The “Good Faith” Standard:
–“The majority of bankruptcy courts tackling this issue have held that the filing of a chapter 11 petition as a litigation tactic to circumvent the requirement of an appeal bond in state court litigation is in bad faith.”
–“When a debtor files chapter 11 to dodge the requirement for an appeal bond, a court’s determination of good faith typically hinges on the following factors:
1. Whether the debtor is a viable business which would suffer severe disruption if enforcement of the judgment was not stayed; and the chapter 11 petition was filed to preserve its status as an ongoing concern and to protect its employees and creditors;
2. Whether the debtor had financial problems on the petition date, other than the adverse judgment;
3. Whether the debtor has relatively few unsecured creditors, other than the holder of the adverse judgment;
4. Whether the debtor has sufficient assets to post a bond to stay the judgment pending appeal;
5. Whether the debtor acted in good faith to exhaust all efforts to obtain a bond to stay the judgment pending appeal;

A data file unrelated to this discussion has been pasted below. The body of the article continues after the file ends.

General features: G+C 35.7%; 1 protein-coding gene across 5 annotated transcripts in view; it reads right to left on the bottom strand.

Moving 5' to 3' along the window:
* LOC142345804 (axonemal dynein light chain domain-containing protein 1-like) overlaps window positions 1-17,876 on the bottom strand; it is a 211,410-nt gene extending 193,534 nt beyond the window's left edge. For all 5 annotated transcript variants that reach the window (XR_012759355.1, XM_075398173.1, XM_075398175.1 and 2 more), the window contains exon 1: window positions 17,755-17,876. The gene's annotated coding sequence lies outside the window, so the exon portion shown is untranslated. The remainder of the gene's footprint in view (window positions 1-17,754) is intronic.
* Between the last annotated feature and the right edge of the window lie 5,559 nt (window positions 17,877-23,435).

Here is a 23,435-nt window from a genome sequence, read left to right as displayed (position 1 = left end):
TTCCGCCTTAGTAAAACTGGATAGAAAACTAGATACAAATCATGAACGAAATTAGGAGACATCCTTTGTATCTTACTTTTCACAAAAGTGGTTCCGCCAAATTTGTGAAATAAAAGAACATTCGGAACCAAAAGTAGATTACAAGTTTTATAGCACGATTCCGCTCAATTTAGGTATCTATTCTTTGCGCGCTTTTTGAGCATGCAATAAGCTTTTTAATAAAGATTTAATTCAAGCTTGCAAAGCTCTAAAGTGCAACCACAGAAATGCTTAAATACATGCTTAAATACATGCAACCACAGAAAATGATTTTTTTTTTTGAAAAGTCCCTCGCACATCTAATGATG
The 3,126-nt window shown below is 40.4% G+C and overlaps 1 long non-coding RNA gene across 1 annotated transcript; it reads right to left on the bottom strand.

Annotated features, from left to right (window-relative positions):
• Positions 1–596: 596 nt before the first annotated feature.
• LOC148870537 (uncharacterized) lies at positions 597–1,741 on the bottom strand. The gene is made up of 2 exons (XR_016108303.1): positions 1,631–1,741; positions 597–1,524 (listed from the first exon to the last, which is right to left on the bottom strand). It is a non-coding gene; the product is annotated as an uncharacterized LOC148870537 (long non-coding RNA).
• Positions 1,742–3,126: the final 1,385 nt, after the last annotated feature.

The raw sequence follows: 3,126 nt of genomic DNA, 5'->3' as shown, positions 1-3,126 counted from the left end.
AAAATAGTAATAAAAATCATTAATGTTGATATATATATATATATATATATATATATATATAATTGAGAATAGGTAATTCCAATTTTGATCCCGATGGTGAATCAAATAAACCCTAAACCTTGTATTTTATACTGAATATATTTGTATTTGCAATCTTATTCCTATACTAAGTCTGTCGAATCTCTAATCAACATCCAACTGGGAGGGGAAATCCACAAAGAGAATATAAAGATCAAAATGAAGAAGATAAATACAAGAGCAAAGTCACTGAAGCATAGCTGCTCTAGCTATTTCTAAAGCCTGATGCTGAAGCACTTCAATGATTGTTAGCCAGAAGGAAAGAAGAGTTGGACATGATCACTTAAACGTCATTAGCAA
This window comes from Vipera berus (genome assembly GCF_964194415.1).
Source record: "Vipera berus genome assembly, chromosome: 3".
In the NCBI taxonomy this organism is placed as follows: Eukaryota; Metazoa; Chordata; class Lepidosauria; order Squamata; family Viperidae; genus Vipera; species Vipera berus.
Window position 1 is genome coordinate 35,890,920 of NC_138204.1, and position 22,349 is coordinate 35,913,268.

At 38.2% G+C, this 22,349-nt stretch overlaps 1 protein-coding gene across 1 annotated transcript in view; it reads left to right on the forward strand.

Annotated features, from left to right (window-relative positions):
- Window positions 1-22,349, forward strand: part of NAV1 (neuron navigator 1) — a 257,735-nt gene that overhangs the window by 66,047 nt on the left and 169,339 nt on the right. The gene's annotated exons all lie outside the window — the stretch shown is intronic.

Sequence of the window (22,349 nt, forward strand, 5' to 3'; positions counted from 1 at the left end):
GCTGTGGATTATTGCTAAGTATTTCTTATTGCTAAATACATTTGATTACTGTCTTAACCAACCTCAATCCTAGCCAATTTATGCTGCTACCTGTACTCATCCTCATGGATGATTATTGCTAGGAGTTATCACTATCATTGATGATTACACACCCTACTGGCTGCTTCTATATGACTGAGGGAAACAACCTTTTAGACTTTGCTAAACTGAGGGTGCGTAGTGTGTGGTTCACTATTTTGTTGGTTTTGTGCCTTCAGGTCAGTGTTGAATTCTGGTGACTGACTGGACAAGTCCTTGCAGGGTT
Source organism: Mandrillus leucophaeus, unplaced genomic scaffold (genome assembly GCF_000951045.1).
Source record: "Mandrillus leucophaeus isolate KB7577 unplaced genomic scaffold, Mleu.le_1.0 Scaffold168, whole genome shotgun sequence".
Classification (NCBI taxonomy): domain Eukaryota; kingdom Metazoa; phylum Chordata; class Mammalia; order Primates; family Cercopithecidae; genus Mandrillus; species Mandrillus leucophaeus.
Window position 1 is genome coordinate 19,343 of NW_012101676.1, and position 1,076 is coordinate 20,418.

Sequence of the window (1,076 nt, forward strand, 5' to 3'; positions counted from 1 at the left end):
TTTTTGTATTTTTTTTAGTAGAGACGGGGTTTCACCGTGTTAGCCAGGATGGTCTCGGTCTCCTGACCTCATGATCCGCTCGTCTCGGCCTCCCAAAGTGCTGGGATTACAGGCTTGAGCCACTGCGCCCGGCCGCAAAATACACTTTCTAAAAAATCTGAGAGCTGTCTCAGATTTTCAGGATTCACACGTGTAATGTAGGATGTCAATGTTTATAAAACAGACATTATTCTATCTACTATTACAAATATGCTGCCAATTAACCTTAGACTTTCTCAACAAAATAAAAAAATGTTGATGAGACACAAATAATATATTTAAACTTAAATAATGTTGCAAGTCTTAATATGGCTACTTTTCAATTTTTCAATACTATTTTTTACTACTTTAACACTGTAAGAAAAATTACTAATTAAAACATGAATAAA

6. Whether the debtor intends to pursue an effective reorganization within a reasonable period of time, or whether the debtor is unwilling or unable to propose a meaningful plan until the conclusion of the litigation; and
7. Whether assets of the estate are being diminished by the combined ongoing expenses of the debtor, the chapter 11 proceedings, and prosecution of the appeal.”
Applying the “Good Faith” Standard:
The Court rules that neither Mense nor Commonsmith, LLC, filed bankruptcy in “good faith” and dismisses their bankruptcy cases. The Mense and Cottonsmith court explains its dismissal decision like this: